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Letters to the LA Times editor on the SW Museum's future

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  • asncalert
    http://www.calendarlive.com/printedition/calendar/suncal/cl-ca- letters1.5feb01,2,6243452.story In her otherwise excellent piece on efforts to preserve the
    Message 1 of 1 , Feb 1, 2004
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      http://www.calendarlive.com/printedition/calendar/suncal/cl-ca-
      letters1.5feb01,2,6243452.story

      In her otherwise excellent piece on efforts to preserve the
      Southwest Museum's collection ("Working Out the Bugs," Jan. 25),
      Suzanne Muchnic reported that the Friends of the Southwest Museum
      Coalition does not oppose the Autry National Center's conservation
      efforts and implied that the group is concerned only with
      continuance of the Southwest as a "living museum."

      The story omitted key causes of concern for the coalition, a group
      of more than 55 organizations (local, state and national)
      representing hundreds of thousands of concerned people.

      The coalition has sought and has yet to receive from the Autry a
      clearly articulated vision and commitment to the future of the
      Southwest Museum and Casa de Adobe, one that includes preservation
      of the facility as a "living museum," and a display of at least a
      significant representation of the diverse holdings.

      The museum is the embodiment of author, historian and ethnographer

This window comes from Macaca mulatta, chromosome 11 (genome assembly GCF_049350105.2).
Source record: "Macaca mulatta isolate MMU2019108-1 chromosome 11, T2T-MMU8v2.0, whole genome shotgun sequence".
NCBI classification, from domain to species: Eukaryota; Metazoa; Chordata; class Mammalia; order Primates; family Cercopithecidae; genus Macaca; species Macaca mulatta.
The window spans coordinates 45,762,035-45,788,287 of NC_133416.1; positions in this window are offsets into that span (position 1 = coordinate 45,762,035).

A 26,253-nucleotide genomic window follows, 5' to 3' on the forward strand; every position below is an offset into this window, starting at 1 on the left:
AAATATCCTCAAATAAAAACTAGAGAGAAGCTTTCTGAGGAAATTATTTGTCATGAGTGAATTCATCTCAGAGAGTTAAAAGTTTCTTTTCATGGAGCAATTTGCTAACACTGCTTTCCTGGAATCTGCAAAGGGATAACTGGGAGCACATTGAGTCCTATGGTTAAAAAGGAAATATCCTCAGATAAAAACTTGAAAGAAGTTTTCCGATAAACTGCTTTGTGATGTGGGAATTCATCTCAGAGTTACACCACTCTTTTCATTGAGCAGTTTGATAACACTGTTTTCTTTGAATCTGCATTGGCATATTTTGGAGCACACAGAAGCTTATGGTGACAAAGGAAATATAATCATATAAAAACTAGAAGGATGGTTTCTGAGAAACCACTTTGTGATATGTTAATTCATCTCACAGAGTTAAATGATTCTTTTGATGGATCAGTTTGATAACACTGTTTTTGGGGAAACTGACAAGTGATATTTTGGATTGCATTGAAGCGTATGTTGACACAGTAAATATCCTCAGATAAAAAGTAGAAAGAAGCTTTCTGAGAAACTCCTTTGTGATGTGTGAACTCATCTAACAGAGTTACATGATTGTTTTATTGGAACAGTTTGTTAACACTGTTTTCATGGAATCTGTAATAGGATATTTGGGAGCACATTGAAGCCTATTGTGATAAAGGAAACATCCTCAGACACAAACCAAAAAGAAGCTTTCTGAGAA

Charles Fletcher Lummis' life's work in shaping the American West.
      It represents the diversity and complexity of the histories of the
      Native American and Californio cultures, and the role of the Arroyo
      Seco and the city in creating the "American West."

      We ask that the Autry recognize that the nationally significant
      building is itself the largest piece of the Southwest Museum
      collection and for assurance that Los Angeles' oldest museum will
      continue to be a showcase for the legacy of American West cultures
      as envisioned by Lummis.

      Eliot Sekuler

      Mount Washington

      Eliot Sekuler is a spokesman for Friends of the Southwest Museum
      Coalition.

      •

      The Southwest Museum may seem outdated, but to those who understand
      our role in history it is a tangible symbol of the idealism that
      made us the last outpost of Western expansion, which — as the most
      diverse city in the world — should always be part of Los Angeles'
      understanding of itself.

      Nancy Blaine

      Los Feliz

      •

      Maybe the historic and architecturally significant Southwest Museum
      isn't the best place for storage of artifacts by today's
      conservation standards, but that's no reason to denigrate it
      as "hopelessly antiquated." Many museums, such as the Smithsonian,
      have off-site storage in buildings with appropriate environmental
      controls but continue to attract the public by creating a museum
      experience at their historic buildings.

      It's the combination of experiencing a museum exhibition in an
      authentic (historic) location that attracts visitors to the world's
      great museums. Los Angeles deserves the same — our best hope is with
      the city's original museum. It's a no-brainer!

      John Nese

      Los Angeles
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